I am forever asking questions here so I figured it was time to give something back . So here are some pics of the pond and the fish
I originally started with three fry last summer. We then got 6 more fish from an LFS (2 shubunkin, 2 red comets, 2 yellow comets). One of the (yellow?) comets died so we got another one a while back. One of the fry turned orange last year but then almost reverted to black again before the winter. It is now orange and I can't distinguish him from the shop fish anymore
Here is a selection of the fish all hanging around together. The brown fish is one of the fry that survived last summer and started my pond hobby off (see my profile for more info on that story!). The white one was a yellow comet, so much for the yellow!
Here is another snap of some of the fish. I had three fry last year, two of which still haven't changed colour. You can see both of them here, but it does show just how hard it is to see these fish on a normal day.
This is an end on shot of half of the pond. It looks tiny like this! You can see the two lilies, and an Arum lily. You can also see the return from the filter into the pond. The return is split into two with a Y-piece, some water pouring into the pond to help aerate it, the rest just gushes into the pond below the surface.
And last but not least, the first lily flower this year...
Thanks to everyone for their help, the pond would definitely not look so nice and the fish so healthy without your help!
The pond is right next to a wooden panel fence, and the stripes you mention are I think the reflection of the fence in the water.
I always find it hard to take photos without the reflections spoiling the shot, the water is very clear and you can easily see the bottom of the opposite end of the pond (almost 3 meters away), but that never comes out in photos.
That is a full length shot of the pond. It has the latest addition of a very focused fountain that sprays water halfway over the pond to help aeration during the hot weather.
And for the complete picture, here is the pond when I first got it at the end of last summer.
It is a raised pond that I originally put a wall around but then had to move the pond because of other building work. The pond is now back to its original position but I will build a wooden wall around it instead of brick this time.
I am already thinking of adding a second higher pond that will cascade down into this one, where will this all stop!
Your pond looks lovely and so clear. How long ago did you put the gravel in the bottom and can you still see it or is it covered in algae now? We toyed with the idea of putting gravel in the bottom of our new pond but were told not to bother because of the algae but I must admit it does look very nice and really shows the fish and plants up.
It doesn't stop, it just gets worse, you always want to go bigger!
You mentioned you built a brick wall around it before, have you ever thought of building a raised brick built pond, would make it easy to make different sections which could cascade into each other.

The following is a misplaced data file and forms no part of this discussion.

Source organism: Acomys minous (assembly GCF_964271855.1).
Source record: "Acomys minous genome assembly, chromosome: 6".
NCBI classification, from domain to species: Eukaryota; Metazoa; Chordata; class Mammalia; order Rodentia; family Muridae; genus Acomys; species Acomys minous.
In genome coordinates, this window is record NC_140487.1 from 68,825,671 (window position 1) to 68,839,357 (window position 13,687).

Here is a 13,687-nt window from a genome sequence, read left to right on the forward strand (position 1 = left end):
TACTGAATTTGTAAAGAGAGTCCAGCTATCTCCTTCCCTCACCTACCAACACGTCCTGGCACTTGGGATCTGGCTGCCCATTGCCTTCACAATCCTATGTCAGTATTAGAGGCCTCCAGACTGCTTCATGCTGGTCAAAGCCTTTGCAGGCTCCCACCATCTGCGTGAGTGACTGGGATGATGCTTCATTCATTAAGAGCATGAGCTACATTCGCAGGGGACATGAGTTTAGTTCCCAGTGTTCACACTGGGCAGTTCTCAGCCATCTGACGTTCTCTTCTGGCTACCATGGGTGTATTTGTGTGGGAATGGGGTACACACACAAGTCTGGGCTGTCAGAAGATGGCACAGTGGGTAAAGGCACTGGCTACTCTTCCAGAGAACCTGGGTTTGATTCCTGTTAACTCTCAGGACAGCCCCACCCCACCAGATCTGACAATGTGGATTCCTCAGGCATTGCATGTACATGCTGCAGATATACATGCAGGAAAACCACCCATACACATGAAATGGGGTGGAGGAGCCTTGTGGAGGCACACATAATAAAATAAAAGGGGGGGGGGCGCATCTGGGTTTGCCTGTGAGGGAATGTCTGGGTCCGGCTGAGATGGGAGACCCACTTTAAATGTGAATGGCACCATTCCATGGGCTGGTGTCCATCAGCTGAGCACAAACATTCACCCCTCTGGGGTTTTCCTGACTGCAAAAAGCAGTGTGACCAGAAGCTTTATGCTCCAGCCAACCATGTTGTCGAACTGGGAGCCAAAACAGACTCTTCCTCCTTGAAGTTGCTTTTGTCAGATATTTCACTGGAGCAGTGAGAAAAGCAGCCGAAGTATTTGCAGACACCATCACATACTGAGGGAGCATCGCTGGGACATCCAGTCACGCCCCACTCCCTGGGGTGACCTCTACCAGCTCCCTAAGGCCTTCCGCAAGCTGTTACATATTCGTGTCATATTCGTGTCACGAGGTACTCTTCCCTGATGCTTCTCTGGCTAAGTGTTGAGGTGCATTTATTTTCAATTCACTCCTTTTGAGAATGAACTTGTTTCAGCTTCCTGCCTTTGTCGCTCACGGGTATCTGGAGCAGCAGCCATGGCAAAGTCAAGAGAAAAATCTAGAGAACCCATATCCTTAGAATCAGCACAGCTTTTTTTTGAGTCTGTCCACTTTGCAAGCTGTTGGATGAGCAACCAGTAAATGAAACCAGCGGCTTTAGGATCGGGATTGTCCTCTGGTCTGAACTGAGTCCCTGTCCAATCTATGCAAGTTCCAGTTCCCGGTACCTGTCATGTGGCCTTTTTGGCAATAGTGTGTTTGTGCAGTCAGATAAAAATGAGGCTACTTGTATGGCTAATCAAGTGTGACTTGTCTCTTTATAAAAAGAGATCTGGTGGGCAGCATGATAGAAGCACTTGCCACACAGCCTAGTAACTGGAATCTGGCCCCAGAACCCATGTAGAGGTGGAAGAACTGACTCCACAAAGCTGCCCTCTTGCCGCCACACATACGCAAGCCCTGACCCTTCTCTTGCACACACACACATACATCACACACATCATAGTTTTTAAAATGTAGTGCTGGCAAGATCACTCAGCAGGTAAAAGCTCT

Also, in response to kazs_angel. Putting gravel in the pond is not a good idea in my opinion. It's another object for the fish to catch themselves on (don't know how much your fish add up too but when your putting hundreds/thousand of pounds worth of koi in the pond it's the last thing you want). Also, silt will settle in the gravel and the gravel will make it awkward to clean. You want as little obstruction in the pond as possible for muck to settle.
Against Gets covered in algae Not easy to clean Not liked by koi keepers Can be expensive (You will need a fair bit for a pond)
Yes it does / can look nice by giving contrast to the pool and the fish, yes its also great for hiding your pond pump cable, but some will say it will damage the fish, but wait a minute, what?s that at the bottom of most fish tanks? oh its gravel.
There is also available an "under gravel pond filter" which as the name suggests involves filling a pond with gravel and a filter. However the real downside is that although gravel starts out looking nice, it really does collect algae and all the other debris,(including bacteria) and there for must be cleaned on a regular basis How would you like to clean say a tonne of gravel every month or so, and in doing so you kill any good bacteria if you have a gravel filter.(Most don't)
Its your choice, to have or not to have, but it can not be denied, like it or loathe it, it does need cleaning.
As for gravel, the gravel that you see was put in last August/September. The pond is almost 2m long, and I can easily see the gravel on the floor at the far end.
Just after setting up the pond and after I realized just how good the filter was at keeping the water clear, I decided I would try and treat the pond as an outdoor fish tank, i.e. nice and colorful and you can see the fish easily. To see the fish clearly (they were brown fry at the time, and I could never see them as they were well camouflaged with the green pond sides) I put down some white and coral colored aquarium grade gravel.
It works a treat. The pond looks interesting and the fish are easily visible. Any string algae or vegetation that starts to spread onto the gravel is easily spotted and removed. I have only had to do that twice though, and only on very small parts of the gravel.
As for harming the fish, I never really thought about that. I just figured that it was destined for a goldfish tank anyway, why not at the bottom of my pond
I also suspect that the constant and massive growth of string algae on the sides of the pond has been helping to suck out much of the nitrates and possibly stop the over-algaefication of the pond. Pretty much every month I take out buckets full of string algae.